GOSHEN — After expressing his aversion to dipping into the rainy day fund to pay the full cost of trash removal at Tuesday’s city council meeting, council president Tom Stump wasted no time in listing cuts to the budget that could help cover that cost.
Late last week, Stump sent a preliminary letter to Mayor Allan Kauffman detailing several areas he believed could be eliminated in order to pay for some if not all of the $800,000 trash pickup service.
At Tuesday’s council meeting, some concern was raised from several council members about paying for trash removal with only rainy day funds while the city discusses how best to handle the service in the future.
Stump believes that the council would possibly be open to using some rainy day funds to cover the cost, but that he didn’t think using only those funds was the right decision.
In his letter to Kauffman, Stump outlined potential cuts that could make up to nearly $265,000 available to help pay for trash services.
Some of the cuts listed include eliminating positions in the building department, part-time ordinance administrators and the city forester, while also leaving vacant positions in the street and parks departments that Kauffman wished to fill this year.
Stump’s motivation for making cuts to the budget is two-pronged. He doesn’t want to use rainy day funds for trash pickup if possible, but also believes residents should not have to pay for the service either.
“I think that it’s legitimate for (residents) to expect that with the amount of property taxes they pay,” he explained.
Kauffman, however, believes the cuts listed are not the correct way for the city to go about covering trash removal.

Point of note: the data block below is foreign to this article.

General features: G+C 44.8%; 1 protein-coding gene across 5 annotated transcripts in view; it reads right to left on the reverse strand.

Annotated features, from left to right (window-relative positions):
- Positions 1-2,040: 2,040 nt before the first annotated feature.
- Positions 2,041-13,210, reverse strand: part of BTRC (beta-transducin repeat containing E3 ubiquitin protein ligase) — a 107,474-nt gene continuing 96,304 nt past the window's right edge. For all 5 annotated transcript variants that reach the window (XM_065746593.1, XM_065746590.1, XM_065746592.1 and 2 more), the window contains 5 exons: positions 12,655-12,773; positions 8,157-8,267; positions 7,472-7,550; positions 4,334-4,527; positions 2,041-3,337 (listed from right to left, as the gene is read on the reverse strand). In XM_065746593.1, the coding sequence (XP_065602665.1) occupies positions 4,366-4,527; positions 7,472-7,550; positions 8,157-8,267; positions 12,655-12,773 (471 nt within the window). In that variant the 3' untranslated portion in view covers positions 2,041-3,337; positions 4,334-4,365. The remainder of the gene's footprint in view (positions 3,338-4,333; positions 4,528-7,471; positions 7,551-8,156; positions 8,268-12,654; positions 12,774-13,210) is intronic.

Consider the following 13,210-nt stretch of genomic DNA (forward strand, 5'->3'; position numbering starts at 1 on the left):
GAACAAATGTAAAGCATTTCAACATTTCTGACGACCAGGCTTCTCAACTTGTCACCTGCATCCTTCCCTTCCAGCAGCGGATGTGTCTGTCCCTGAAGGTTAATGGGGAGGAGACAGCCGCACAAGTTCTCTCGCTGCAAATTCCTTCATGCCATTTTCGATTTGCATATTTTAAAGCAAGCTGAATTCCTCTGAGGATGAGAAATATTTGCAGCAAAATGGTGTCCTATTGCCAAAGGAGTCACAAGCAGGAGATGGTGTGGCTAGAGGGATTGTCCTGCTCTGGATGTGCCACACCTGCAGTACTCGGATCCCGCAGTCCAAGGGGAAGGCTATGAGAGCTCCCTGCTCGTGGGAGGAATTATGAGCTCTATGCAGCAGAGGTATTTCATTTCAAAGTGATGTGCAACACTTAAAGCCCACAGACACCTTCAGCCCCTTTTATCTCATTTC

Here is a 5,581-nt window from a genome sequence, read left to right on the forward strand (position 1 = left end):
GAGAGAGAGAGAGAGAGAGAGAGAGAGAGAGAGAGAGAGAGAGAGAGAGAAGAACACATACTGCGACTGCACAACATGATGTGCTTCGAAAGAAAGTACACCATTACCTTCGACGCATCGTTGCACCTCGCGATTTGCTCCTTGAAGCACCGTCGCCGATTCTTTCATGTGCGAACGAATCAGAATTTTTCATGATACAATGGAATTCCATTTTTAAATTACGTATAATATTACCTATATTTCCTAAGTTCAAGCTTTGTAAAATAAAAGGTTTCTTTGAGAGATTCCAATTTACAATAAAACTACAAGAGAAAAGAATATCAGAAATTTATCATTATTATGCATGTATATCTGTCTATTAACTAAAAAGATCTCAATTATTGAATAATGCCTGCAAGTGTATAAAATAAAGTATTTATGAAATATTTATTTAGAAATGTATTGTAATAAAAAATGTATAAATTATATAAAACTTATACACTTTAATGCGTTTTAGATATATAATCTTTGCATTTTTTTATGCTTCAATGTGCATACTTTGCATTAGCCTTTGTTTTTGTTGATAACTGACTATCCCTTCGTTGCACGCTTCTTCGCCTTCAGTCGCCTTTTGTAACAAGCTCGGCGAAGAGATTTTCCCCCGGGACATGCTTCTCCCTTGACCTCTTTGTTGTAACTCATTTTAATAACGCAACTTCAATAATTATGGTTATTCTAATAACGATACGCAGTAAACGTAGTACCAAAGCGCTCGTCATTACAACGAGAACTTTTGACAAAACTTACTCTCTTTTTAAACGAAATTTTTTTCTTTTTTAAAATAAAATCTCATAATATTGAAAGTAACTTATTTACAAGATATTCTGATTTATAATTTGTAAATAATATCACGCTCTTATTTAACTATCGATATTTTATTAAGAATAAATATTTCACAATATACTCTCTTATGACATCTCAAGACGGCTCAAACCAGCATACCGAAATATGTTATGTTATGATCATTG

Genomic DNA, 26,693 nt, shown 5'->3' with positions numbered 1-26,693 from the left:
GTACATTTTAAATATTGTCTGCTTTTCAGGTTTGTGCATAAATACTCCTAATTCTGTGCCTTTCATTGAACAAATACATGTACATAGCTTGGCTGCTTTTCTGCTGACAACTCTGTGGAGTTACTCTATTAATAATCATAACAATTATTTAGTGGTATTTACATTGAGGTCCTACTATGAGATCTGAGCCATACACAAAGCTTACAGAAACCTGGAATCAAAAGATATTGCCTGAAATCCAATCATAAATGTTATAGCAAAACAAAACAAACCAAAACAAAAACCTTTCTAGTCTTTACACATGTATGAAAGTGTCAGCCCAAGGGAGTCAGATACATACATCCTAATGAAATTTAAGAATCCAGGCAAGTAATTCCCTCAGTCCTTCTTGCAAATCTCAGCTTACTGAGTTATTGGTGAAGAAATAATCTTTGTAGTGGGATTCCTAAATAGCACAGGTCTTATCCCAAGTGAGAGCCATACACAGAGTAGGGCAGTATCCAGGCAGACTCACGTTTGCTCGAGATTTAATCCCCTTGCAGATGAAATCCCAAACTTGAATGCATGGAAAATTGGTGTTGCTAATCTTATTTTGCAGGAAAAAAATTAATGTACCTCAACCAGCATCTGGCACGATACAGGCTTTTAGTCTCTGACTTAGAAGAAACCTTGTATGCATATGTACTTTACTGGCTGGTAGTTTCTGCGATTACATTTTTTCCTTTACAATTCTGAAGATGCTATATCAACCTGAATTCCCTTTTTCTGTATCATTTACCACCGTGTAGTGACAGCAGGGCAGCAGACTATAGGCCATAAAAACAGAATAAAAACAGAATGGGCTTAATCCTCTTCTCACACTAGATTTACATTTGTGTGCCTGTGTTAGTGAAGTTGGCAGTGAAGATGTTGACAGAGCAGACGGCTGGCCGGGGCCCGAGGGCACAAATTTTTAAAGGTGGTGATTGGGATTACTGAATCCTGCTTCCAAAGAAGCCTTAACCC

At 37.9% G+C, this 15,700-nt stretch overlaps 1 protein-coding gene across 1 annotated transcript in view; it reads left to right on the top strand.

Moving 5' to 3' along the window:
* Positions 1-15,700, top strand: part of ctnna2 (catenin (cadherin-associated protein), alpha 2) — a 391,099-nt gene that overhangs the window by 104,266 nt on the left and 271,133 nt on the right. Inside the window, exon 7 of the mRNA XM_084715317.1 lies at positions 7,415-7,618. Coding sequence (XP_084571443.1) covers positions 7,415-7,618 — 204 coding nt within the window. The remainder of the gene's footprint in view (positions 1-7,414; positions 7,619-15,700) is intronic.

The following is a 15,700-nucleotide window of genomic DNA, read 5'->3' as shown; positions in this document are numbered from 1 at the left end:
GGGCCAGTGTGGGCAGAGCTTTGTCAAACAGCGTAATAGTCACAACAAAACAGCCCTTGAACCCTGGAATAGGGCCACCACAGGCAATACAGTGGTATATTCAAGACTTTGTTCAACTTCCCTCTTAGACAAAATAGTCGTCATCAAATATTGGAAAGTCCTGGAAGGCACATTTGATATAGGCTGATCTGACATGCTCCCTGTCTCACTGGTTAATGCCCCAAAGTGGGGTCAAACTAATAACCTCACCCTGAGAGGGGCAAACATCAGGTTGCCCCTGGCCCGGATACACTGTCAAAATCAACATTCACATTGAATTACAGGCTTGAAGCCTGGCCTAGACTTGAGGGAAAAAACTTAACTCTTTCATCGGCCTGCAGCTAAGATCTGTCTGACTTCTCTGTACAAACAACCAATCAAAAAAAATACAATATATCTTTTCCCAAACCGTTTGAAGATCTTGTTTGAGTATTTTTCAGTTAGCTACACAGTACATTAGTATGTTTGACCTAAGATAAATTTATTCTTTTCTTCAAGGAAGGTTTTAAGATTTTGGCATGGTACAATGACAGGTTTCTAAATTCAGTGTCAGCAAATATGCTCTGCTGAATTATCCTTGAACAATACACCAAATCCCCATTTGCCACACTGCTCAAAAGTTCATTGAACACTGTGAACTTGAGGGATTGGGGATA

“Can we do that? Yeah, but I don’t think it’s good for the community to cut those,” Kauffman said. “I thought those were all justified expenses,” he added.
All told, Stump said he would be comfortable with using rainy day funds to cover only about 30 percent of the total cost for the service.
“I would not like to see us use any more than $250,000” of rainy day funds to pay for trash removal, he said.
Kauffman, for his part, countered Stump’s suggestions Monday in a message of his own.
His proposal offered two adjustments that could potentially allow $450,000 to be allocated for the service.
The first adjustment Kauffman outlined was to appropriate the estimated $250,000 surplus at the end of 2012 to the Board of Works line in the budget.
Kauffman admitted in his letter, however, that there are some risks to this proposal. If circuit breakers are higher than estimated, if more than 95 percent of major budgets are spent, or if tax collection is lower than 95 percent, that appropriation may not be as high.
The other suggestion Kauffman offered involves diverting property taxes from the cumulative capital sewer fund to the general fund. Kauffman noted the current budget proposes replenishing part of what has been spent on improvements with about a $200,000 property tax levy raised through the cumulative tax rate. He added, however, that the property tax levy has been diverted to other funds in the past in a similar fashion.
Kauffman hopes the $450,000 in adjustments “will get us far enough into 2013 that, depending on outcome of resident-council discussions, it is possible that no rainy day funds would be needed, depending on what the council’s decision is on how to fund the balance.”
Discussion of the budget will continue between Kauffman and the council and the second reading of the 2013 budget will occur at the council’s next scheduled meeting, Tuesday, Oct. 23.